The Sounds of Food: Defamiliarization and the Blinding of Taste


Tara Brabazon



The first course was a soup in which pieces of undisguised and unabashed gristle floated in a mud-colored sauce whose texture and temperature were powerfully reminiscent of mucus. Then a steaming vat was placed in the middle of the table, where the jowly, watch-chained headmaster presided. He plunged his serving arm into the vessel and emerged with a ladleful of hot food, steaming like fresh horse dung on a cold morning. For a heady moment I thought I was going to be sick. A plate of […] cottage pie – the mince grey, the potato beige – was set in front of me. (John Lanchester 1996: 11)


John Lanchester’s description is shocking, brutal, and corporeal. Most senses are activated through the associations triggered by gristle, mucus, jowls, and horse dung. However, the sensory experience absent in this evocative presentation of food is the auditory. Lanchester is not alone in muting the volume in food writing. The sonic artefact and exegesis that are presented in this article prioritize the sounds of food, temporarily closing the metaphorical eyes of eating. Intentionally, the non-eating sounds of the digital and analogue interplay around obtaining and preparing food are summoned. This is an artificial process, well suited to creative-led research (Laing and Brabazon 2007). Food consumption is a multisensory experience. Eyes tumble over plates, locating shapes and colors (Plates 2017). Tongues gather information about bitterness, saltiness or sweetness. The feel of cutlery or glass between our fingers signifies class. The smell of bread, coffee – or decaying fish – signifies freshness, danger or unpleasantness (Shepherd 2013). However, the visual dominates. There is an empire of the senses (Howes 2005). Betty Fussell even argued that “food is always image and icon as well as substance” (Marranca 2003: 244). She did not state that food is always sound. Sound is attendant to vision and suppliant to it.


To research the sound of food requires some unusual methods, approaches, and theories. Recognizing this, a significant research note should be made at this point. There are two parts to this creative-led research: the sonic artefact and this exegesis. These two parts are tethered to and dependent on each other. One component does not make sense without the other. The incompleteness of each, individually, is part of the argument. I align food studies and sound studies through theorizations of multimodality. Yet, as Gunther Kress has confirmed, “multimodality can tell us what modes are used: it cannot tell us about this different style; it has no means to tell us what the difference might mean” (Kress 2010: 1). The flattening of power relationships generated through the production of digital artefacts and the communities that may form around their dissemination, which I contend produce “The Google Effect” (Brabazon 2008), influence the relationships between analogue sensory signifiers and digital signifieds. Often creating texts that float in digi-space and time, resulting in disintermediation and deterritorialization, I remain interested in working with what Kress describes as, “the social embeddedness of signs and sign-making practices” (Kress 2010: 69).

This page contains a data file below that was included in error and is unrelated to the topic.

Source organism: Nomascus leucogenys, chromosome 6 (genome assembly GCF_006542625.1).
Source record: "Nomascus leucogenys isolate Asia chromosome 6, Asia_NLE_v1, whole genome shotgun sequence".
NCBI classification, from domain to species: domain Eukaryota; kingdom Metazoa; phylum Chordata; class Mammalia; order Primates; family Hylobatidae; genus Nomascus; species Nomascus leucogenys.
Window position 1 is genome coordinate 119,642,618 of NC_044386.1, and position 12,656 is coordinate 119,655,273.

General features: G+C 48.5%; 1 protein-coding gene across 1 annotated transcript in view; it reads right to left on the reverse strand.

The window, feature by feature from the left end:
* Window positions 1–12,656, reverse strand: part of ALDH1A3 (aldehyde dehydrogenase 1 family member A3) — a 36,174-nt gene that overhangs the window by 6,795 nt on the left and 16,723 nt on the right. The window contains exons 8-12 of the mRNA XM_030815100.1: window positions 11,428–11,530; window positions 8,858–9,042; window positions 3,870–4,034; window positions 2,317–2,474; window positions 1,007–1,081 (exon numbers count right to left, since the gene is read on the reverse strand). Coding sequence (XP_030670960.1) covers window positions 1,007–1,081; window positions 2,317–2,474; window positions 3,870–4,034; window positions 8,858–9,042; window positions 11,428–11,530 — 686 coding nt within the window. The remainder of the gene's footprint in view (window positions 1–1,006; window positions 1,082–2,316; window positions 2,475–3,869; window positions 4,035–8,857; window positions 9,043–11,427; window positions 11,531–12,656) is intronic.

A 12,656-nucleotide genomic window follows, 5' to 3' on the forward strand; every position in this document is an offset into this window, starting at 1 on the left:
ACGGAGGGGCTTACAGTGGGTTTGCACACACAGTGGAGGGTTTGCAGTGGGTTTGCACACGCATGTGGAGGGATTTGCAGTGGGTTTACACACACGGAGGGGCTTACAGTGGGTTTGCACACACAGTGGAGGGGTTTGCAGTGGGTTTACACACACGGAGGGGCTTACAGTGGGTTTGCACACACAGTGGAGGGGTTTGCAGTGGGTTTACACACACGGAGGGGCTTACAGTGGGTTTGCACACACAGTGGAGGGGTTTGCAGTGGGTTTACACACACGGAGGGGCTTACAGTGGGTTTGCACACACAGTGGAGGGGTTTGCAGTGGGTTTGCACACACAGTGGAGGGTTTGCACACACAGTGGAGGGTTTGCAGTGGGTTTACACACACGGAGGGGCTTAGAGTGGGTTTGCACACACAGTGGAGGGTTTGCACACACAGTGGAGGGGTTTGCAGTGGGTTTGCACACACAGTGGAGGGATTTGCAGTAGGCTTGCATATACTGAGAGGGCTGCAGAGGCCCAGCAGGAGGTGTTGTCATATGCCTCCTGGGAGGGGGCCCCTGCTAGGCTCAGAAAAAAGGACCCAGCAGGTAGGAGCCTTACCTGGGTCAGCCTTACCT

When employing visual sources, these elements of embeddedness operate more self-sufficiently, thanks to the shared visuality of images and words, which enables a tighter alignment between signifiers and signifieds. The cliché is inaccurate but pervasive: seeing is believing. Also, meaning is more easily constituted when moving from one visual source (photographs or film) to another (letters and words on a page or screen) due to the common instructional tactics of institutionalized education in schools and universities, with knowledge delivered through print and images. The goal of my project is to problematize – through defamiliarization – any easy, assumed, and experiential response to sonic sources framing food. Therefore, my artefact is not an autonomous sonic documentary and is indeed incomplete without this exegesis. It is not auto-ethnographic, even though Manovski’s research (2014) demonstrates the profound value of this method. More an oral history of the “dead,” ignored, and unrecorded geographies around food, I draw upon the field of accidental sounds – sounds without narrative, consequence, power or longevity – and make a first attempt at interpreting the diffidently, ambivalently accidental. Further, the mode of writing in this exegesis is dependent on the spaces created in the sonic artefact. The writing is configured by the imperatives of creative-led research: to generate new knowledge through the production of meaning through media. This mode of interpretation and scholarship was not presented in a key book of writing about food, Dianne Jacob’s Will Write for Food: The Complete Guide to Writing Cookbooks, Blogs, Reviews, Memoir and More (2005). An exegesis is much more reliant on research protocols and is a distinct form of food writing (Brabazon 2011). Even though food writing is burgeoning, it has not substantially intersected with the field of sonic scholarship and is thus undertheorized and under-discussed. This artefact and exegesis offers a pathway into this paradigm.